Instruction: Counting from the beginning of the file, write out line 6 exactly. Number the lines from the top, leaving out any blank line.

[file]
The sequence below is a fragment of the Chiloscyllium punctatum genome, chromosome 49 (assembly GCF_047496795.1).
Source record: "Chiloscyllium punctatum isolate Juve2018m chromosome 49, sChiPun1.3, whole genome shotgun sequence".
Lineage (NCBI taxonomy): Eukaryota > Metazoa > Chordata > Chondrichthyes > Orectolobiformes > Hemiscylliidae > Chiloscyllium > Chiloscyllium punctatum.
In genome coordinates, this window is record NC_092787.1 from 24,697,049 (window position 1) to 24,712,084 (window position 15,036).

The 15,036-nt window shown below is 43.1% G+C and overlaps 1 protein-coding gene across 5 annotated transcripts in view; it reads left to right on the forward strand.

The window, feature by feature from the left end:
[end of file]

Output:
The window, feature by feature from the left end: